Harmonization of techniques for building energy data analytics

There is the need for harmonized methods that can ensure robust evidence (empirically grounded and validated) for efficiency measures, by means of reliable statistics regarding the actual impact of efficient technologies. The term "harmonized" is used here to indicate, in general, methodologies in which redundancies and overlapping features are removed; harmonized methods can help documenting performance transparently, for example by tracking evidence of energy efficiency savings (and also related carbon and cost savings) in time and detecting the impact of the fundamental factors of influence. This, in turn, can increase the credibility of energy efficiency practices and can contribute to the de-risking of investments.

Energy flexibility and user behaviour

The analysis of the “mismatch” between energy demand profiles and supply by renewables has received a great deal of attention in recent years, due to the necessity of managing electric grid with increasing penetration of renewables. In this context, the concept of energy flexibility has been introduced to account for the dynamic interaction between end-users and electric infrastructures. Energy flexibility can be defined as the ability to control demand and supply according to user needs, grid conditions and climate. More specifically, flexibility in buildings depends on the ability to use storage resources and to act on devices (including HVAC) after a trigger (e.g. time, power, energy price, etc.). Exploiting flexibility potential implies the dynamic re-setting of operating schedules and set-points trajectories, which are constrained by comfort requirements for heating and cooling services. For this reason, energy flexibility is depend both on building characteristics and user behaviour.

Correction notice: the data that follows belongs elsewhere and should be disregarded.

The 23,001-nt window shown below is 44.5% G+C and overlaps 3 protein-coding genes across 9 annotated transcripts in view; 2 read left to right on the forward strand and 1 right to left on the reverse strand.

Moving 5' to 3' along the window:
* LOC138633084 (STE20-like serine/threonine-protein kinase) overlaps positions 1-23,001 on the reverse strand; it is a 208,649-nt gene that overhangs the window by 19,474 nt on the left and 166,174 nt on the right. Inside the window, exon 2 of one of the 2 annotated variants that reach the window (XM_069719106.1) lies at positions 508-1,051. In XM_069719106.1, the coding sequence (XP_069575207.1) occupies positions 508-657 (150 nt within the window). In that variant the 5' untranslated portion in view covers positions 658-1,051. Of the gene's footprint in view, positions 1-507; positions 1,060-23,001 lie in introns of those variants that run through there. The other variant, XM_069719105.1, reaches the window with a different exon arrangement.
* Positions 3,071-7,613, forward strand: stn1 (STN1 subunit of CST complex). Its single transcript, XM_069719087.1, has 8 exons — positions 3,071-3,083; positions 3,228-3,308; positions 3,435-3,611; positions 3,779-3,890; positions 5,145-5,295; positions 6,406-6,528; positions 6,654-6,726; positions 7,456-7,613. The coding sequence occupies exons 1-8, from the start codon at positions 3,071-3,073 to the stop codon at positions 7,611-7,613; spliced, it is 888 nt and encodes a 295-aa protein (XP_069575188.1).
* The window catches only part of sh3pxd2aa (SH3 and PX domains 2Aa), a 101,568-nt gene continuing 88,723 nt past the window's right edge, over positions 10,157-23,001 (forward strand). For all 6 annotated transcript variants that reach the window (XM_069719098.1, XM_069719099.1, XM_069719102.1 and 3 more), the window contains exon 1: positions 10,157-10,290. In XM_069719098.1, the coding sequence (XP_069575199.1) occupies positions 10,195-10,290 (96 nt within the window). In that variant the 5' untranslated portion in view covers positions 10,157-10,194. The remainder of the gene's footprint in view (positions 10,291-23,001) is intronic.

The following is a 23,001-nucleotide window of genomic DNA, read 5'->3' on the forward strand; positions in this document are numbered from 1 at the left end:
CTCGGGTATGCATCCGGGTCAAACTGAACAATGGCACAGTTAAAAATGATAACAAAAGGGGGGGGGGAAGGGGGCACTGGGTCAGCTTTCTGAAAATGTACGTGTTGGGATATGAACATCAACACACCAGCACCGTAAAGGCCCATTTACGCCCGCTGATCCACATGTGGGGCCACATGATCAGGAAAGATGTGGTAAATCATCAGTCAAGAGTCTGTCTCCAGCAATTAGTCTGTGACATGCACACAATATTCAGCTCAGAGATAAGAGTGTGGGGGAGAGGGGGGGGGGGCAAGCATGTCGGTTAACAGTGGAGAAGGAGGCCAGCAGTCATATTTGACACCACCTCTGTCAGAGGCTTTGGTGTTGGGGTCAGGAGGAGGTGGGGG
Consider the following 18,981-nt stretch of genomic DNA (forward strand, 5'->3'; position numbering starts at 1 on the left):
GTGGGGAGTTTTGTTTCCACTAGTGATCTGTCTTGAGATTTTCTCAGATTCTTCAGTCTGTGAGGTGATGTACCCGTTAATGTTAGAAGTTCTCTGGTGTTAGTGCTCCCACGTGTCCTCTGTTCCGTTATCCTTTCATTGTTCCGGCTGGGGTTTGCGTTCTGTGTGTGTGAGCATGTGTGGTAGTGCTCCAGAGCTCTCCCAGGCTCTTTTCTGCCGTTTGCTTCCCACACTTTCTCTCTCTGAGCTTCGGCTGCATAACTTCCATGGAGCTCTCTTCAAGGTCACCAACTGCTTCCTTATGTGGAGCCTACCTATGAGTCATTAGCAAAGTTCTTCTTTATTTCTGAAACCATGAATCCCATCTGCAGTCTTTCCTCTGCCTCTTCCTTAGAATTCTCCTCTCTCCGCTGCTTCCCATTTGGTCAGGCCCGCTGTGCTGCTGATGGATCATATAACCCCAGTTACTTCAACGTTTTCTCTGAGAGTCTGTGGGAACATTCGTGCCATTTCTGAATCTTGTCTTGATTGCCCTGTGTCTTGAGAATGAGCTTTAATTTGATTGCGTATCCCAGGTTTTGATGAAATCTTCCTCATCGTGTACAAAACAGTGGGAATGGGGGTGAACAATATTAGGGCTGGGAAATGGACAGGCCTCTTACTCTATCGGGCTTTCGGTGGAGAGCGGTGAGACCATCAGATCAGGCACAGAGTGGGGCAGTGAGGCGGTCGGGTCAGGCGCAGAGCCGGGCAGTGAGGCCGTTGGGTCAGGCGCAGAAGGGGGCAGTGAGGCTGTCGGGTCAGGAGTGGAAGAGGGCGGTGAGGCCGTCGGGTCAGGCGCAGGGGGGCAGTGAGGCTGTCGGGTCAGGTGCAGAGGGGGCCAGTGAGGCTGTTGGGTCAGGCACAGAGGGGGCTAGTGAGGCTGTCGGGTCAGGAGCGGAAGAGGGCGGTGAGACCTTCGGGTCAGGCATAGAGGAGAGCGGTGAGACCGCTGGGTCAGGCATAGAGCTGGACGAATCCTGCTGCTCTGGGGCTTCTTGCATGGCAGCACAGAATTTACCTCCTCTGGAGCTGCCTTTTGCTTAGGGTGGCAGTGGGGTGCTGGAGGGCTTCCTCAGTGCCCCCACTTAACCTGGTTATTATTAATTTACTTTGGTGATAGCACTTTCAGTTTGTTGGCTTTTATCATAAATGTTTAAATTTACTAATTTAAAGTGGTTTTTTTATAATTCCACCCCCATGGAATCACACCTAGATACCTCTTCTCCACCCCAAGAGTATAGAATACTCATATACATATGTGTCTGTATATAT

Research group

Energy and Climate Change

Affiliate research groups

HEART (Holistic Energy and Architectural Retrofit Toolkit), Envisioning Buildings-as-Energy-Service, LATENT: ResidentiaL HeAT As An Energy SysTem Service

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CODETITLEROLE
CENV6145 CLIMATIC DESIGN OF BUILDINGS AND CITIES Lecturer
CENV6147 CLIMATE CHANGE, ENERGY AND SETTLEMENTS Lecturer
CENV6148 ENERGY PERFORMANCE ASSESSMENT OF BUILDINGS Lecturer
FEEG6025 DATA ANALYSIS & EXPERIMENTAL METHODS FOR CIVIL AND ENVIRONMENTAL ENGINEERING Lecturer

 

Dr Massimiliano Manfren
Engineering, University of Southampton, Southampton Boldrewood Innovation Campus, Burgess Road, Southampton, SO16 7QF

Room Number: 178/4013/B1